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The Top Reasons Why Google Isn’t Indexing Your Site

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Neil Patel
Neil Patel VIP CONTRIBUTOR
The Top Reasons Why Google Isn’t Indexing Your Site

“Why is my site not indexed?!”

This is the most essential SEO feature of all time. Google must index your site in order for your site get any organic traffic from Google. If your site isn’t indexed, you are lost. No one will find your content organically, because it’s not part of Google’s search index.

The first step to fixing an indexing issue is diagnosing the indexing issue. This list will help you do just that.

I’ve roughly organized this list from most common to least common. You can work through the list from top to bottom, and you’ll find your cause and cure.

1.  Your Site is Indexed Under a www- or Non-www Domain

Technically www is a subdomain. Thus, http://example.com is not the same as http://www.example.com. Make sure you add both sites to your GWT account to ensure they are both indexed. Be sure to set your preferred domain, but verify ownership of both.

2.  Google Hasn’t Found Your Site Yet

This is usually a problem with new sites. Give it a few days (at least), but if Google still hasn’t indexed your site, make sure your sitemap is uploaded and working properly. If you haven’t created or submitted a sitemap, this could be your problem. You should also request Google crawl and fetch your site. Here is Google’s instructions on how to do that:

  • On the Webmaster Tools Home page, click the site you want.
  • On the Dashboard, under Crawl, click Fetch as Google.
  • In the text box, type the path to the page you want to check.
  • In the dropdown list, select Desktop. (You can select another type of page, but currently we only accept submissions for our Web Search index.)
  • Click Fetch. Google will fetch the URL you requested. It may take up to 10 or 15 minutes for Fetch status to be updated.
  • Once you see a Fetch status of “Successful”, click Submit to Index, and then click one of the following:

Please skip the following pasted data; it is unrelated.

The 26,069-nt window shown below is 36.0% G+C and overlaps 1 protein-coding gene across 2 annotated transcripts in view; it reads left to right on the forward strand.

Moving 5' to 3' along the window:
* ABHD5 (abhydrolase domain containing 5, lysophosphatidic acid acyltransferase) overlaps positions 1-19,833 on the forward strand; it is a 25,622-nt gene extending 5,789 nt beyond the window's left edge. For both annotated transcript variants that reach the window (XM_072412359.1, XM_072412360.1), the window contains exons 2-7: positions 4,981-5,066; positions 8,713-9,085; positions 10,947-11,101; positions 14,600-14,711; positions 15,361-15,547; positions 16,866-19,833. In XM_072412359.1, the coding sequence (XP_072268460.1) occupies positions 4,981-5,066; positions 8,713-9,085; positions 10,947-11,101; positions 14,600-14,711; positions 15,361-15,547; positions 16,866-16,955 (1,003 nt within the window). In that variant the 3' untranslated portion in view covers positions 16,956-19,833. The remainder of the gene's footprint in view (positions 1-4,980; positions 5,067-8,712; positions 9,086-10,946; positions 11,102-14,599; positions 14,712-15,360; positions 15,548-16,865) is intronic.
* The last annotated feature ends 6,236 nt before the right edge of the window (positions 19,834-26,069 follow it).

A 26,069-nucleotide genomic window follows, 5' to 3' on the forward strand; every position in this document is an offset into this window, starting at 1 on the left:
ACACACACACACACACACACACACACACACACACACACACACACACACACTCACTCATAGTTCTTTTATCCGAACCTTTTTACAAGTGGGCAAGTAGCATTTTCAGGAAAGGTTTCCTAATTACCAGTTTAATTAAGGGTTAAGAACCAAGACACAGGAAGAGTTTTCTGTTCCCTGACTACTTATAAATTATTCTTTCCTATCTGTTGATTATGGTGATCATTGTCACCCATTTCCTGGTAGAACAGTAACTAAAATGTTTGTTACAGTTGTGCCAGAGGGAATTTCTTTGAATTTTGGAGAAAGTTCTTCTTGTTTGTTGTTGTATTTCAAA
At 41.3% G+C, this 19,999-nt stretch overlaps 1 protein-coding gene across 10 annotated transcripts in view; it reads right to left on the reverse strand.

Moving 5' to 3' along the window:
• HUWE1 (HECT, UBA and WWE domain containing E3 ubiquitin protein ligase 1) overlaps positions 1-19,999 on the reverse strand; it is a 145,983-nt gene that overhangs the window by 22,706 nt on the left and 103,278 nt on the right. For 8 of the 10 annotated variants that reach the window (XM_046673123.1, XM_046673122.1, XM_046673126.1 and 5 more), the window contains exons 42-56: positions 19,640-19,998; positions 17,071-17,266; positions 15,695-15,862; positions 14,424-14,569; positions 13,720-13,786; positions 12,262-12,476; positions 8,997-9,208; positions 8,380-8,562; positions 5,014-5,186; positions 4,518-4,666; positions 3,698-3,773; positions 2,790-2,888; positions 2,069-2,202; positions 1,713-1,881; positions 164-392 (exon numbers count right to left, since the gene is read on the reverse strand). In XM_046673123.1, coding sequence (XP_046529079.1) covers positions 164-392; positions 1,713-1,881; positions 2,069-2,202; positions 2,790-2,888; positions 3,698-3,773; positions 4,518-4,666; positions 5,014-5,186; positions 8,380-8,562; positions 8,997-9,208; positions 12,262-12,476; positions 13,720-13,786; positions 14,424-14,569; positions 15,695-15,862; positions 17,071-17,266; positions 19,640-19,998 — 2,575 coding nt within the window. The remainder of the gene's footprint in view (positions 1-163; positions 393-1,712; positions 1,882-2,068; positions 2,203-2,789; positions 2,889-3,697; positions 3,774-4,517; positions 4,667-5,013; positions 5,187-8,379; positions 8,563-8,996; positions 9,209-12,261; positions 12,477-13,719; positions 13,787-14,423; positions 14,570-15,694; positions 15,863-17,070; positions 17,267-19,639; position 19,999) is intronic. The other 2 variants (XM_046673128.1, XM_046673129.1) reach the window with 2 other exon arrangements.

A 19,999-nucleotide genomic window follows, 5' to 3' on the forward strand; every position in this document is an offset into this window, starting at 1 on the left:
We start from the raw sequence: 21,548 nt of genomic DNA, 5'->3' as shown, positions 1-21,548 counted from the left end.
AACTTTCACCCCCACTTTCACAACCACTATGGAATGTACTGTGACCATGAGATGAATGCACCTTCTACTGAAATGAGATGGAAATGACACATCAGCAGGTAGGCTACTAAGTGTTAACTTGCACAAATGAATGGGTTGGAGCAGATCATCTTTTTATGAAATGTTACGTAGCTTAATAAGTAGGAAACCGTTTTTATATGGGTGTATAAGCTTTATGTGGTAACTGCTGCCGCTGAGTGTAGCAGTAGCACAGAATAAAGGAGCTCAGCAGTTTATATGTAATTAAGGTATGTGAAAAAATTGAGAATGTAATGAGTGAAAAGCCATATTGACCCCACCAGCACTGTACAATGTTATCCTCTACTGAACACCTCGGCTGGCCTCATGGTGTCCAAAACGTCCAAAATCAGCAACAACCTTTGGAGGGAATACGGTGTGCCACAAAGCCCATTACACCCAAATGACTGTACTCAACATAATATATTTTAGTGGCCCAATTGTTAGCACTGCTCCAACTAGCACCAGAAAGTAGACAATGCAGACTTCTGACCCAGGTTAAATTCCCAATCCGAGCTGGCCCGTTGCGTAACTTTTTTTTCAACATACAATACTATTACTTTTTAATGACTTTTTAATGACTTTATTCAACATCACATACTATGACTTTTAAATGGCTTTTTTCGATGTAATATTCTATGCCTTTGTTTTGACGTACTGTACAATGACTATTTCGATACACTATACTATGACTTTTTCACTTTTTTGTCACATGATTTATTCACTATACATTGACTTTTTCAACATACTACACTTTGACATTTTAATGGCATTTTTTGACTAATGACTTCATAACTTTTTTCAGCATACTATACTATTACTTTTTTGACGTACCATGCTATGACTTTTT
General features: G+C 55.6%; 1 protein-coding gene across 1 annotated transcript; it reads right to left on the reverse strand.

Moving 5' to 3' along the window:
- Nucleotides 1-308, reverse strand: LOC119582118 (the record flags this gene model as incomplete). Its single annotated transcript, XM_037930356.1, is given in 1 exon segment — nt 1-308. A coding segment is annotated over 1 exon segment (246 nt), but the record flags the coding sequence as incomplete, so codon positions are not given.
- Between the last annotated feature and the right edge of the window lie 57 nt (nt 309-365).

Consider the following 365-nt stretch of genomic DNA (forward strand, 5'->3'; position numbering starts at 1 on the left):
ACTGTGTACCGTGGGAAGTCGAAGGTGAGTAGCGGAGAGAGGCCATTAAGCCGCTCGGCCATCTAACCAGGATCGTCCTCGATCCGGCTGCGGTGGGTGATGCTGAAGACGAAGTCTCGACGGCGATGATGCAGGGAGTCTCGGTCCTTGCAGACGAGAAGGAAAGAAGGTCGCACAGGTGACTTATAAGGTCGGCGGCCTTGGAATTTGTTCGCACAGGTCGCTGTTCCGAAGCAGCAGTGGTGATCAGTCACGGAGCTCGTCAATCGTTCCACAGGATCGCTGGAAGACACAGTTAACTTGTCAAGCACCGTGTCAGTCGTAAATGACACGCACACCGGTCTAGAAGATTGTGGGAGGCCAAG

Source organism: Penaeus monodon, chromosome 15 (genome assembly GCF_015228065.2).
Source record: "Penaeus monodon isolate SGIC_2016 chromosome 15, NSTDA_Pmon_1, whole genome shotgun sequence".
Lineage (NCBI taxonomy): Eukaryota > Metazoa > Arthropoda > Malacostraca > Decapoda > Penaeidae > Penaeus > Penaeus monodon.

• To submit the individual URL to Google’s index, select URL and click Submit. You can submit up to 500 URLs a week in this way.
    • To submit the URL and all pages linked from it, click URL and all linked pages. You can submit up to 10 of these requests a month

3.  The Site or Page(s) are Blocked With robots.txt

Another problem is your developer or editor has blocked the site using robots.txt. This is an easy fix. Just remove the entry from the robots.txt, and your site will be reappear in the index. Read more about robots.txt here.

google indexing

4.  You Don’t Have a sitemap.xml

Every website should have a sitemap.xml, which is a simple list of directions that Google should follow to index your site. You can read about Google’s Sitemap policy, and create one pretty easily.

If you are experiencing indexation issues on any portion of your site, I recommend that you revise and resubmit your sitemap.xml just to make sure.

5.  You Have Crawl Errors

In some cases, Google will not index some pages on your site because it can’t crawl them. Even though it can’t crawl them, it can still see them.

To identify these crawl errors, go to Google Webmaster Tools → Select your site, → Click on “Crawl” → Click on “Crawl Errors”. If you have any errors, i.e., unindexed pages, you will see them in the list of “Top 1,000 pages with errors.”

6.  You Have Lots of Duplicate Content